That being said, Volume 2 is fun, enjoyable, and totally worth your time. I would recommend this Volume for ages 13 and up.

Rating System

If you are interested in how I rate shows, check out my rating system.

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Sherlock Season 4 Does Not Measure Up

Spoiler-Free Show Review:

Sherlock Season 4

Rating: 7 out of 10 stars


Having enjoyed the first three seasons of Sherlock, I expected the last season to impress, but I ended up being disappointed. It was actually still somewhat enjoyable, but nowhere as phenomenal as the earlier seasons.

Warning! Even though there are no spoilers for Season 4 in this article, there are minor spoilers from previous seasons.


Sherlock Season 4 aired in 2017 and was produced by BBC and Hartswood films. It is based off of Arthur Conan Doyle’s Sherlock Holmes books, but instead of being placed in Victorian England, the show is set in modern-day London.

The show stars Benedict Cumberbatch, Martin Freeman, Rupert Graves, Una Stubbs, Mark Gatiss, Louise Brealey, Andrew Scott, and Amanda Abbington.

In addition to being nominated for various awards, Sherlock won in three categories in the Primetime Emmy Awards.


  • Phenomenal acting
  • Immersive setting highly relevant to a modern-day audience
  • Benefit of the familiar character of Sherlock with a new spin
  • Strong character development
  • A fascinating villain at the end of the season
  • Intelligent, occasionally comical, script
  • Catchy theme song and music


  • A lackluster first villain of the season
  • Sherlock’s ability to predict the future stretches believability
  • Unnecessarily confusing, especially in the last episode
  • Yet more predictable in the first episode


  • You could probably stop watching at Season 3 if you wanted a better ending for the series



The acting, especially by Benedict Cumberbatch, Martin Freeman, was incredible. They each played their parts well.

All of the fantastic and obnoxious qualities of Sherlock were brought out and emphasized. The way that the actors for Sherlock, Watson and Mary interact shows great chemistry and skill.


Sherlock Holmes - Wikiwand
Sherlock and Watson’s flat

The setting in Season 4 is the same as Seasons 1-3, unsurprisingly: modern-day London. The presence of modern conveniences such as security cameras and phones remains a way for this new Sherlock to test his intellect. John Watson records their adventures through a blog, another modern touch. This transition from the Victorian London of the books to modern-day London is seamless.


Sherlock is a highly intelligent man who lacks empathy. He is nevertheless shown on several occasions to have at least some degree of care depending on who the person is. He is always blunt, but occasionally shows remorse for his words when they have caused damage.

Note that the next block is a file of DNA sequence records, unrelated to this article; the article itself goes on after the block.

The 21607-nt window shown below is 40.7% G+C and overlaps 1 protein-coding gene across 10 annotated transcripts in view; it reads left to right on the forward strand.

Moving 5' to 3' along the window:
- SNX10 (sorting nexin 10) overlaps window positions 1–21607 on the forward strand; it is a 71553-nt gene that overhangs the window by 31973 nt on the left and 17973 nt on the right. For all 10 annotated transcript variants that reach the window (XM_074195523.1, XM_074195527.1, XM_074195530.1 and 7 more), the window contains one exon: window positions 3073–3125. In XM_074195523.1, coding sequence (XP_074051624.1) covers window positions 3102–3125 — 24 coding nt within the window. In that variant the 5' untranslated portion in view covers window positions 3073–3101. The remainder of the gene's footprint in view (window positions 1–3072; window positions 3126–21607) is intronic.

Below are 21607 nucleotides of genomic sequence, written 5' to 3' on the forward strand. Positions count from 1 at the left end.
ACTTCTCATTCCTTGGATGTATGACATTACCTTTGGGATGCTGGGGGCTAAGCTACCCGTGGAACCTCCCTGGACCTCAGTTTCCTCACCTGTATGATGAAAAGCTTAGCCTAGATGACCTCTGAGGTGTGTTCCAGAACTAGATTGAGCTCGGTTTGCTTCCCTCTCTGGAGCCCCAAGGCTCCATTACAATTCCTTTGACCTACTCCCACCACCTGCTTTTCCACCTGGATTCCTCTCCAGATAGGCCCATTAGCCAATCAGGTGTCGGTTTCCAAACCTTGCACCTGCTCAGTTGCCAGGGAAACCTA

Watson is of higher-than-average intelligence, but he cannot compete with Sherlock. Watson, however, has a deep sense of empathy and values human life while wanting to negate human suffering. He has a high tolerance for Sherlock, but even he loses his temper sometimes at Sherlock’s careless comments ill-timed deductions, and drug habit.

This season introduces more tension between Watson and Sherlock when Sherlock makes a critical error.

The first villain is creepy at least, but he lacks the style and creativeness of villains such as Moriarty. The second villain is fascinating and more intelligent than Sherlock and Mycroft. She once cut open her skin because she wanted to see how her muscles worked. Unfortunately, I cannot provide a picture of either of them without spoiling the series.


The script of Season 4 is actually pretty good. There are several quotable moments. For example, an unexpected reflection on suicide by Sherlock.

“Taking your own life. Interesting expression– taking it from who? Once it’s over, it’s not you who’ll miss it. Your own death is something that happens to everybody else. Your life is not your own. Keep your hands off it.”

There is also a decent amount of humor in the fourth season.

Watson: “I need a second opinion.”

Sherlock: “Oh, please, John. Since when have you ever managed TWO opinions. You’d fall over.”

There is even some genuine sincerity on the part of Sherlock:

Mycroft: “Dr. Watson? Could you please leave?”

Sherlock: “John stays.”

Mycroft: “This is about family.”

Sherlock: “THAT’S why he stays!”


The theme music is catchy as always, and the music throughout the episodes is fitting and develops the mood.


Sherlock’s skills were always unbelievably amazing, but now he adds telling the future to his repertoire of skills. He predicts the exact location and time of events without a strong explanation as to how he managed to do so. Making Sherlock near-omniscient was not a good choice.


The level of predictability for the first episode is higher than the rest of the episodes. Sherlock’s mistake is unsurprising, as well as the results.


All the confusion in the series stems from one villain. Somehow the creators made her whole storyline extremely convoluted. I found myself wondering, what the heck just happened? The villain was impressive, but the events surrounding her created too much confusion.


Even though I found this season somewhat enjoyable, I think that you may be better off stopping at Season 3. That’s what my siblings ended up doing and I don’t blame them.

I recommend this season for audiences ages 13+.

Rating System

If you are interested in how I rate shows, check out my rating system.